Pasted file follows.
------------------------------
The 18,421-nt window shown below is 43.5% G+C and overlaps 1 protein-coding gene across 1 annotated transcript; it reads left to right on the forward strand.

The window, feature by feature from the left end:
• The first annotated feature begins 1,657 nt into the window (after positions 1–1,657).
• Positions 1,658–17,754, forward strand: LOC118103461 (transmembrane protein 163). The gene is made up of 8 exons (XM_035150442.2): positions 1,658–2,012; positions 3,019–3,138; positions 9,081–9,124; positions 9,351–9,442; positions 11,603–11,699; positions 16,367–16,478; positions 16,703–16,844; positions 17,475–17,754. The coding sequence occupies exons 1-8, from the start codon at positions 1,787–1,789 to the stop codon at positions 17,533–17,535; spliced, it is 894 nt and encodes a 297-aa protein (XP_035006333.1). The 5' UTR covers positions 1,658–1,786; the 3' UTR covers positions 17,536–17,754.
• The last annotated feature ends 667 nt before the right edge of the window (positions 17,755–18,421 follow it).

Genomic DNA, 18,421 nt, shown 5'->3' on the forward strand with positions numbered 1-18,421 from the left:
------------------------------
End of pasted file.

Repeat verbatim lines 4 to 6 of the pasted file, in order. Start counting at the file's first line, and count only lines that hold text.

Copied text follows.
• Positions 1,658–17,754, forward strand: LOC118103461 (transmembrane protein 163). The gene is made up of 8 exons (XM_035150442.2): positions 1,658–2,012; positions 3,019–3,138; positions 9,081–9,124; positions 9,351–9,442; positions 11,603–11,699; positions 16,367–16,478; positions 16,703–16,844; positions 17,475–17,754. The coding sequence occupies exons 1-8, from the start codon at positions 1,787–1,789 to the stop codon at positions 17,533–17,535; spliced, it is 894 nt and encodes a 297-aa protein (XP_035006333.1). The 5' UTR covers positions 1,658–1,786; the 3' UTR covers positions 17,536–17,754.
• The last annotated feature ends 667 nt before the right edge of the window (positions 17,755–18,421 follow it).

Genomic DNA, 18,421 nt, shown 5'->3' on the forward strand with positions numbered 1-18,421 from the left: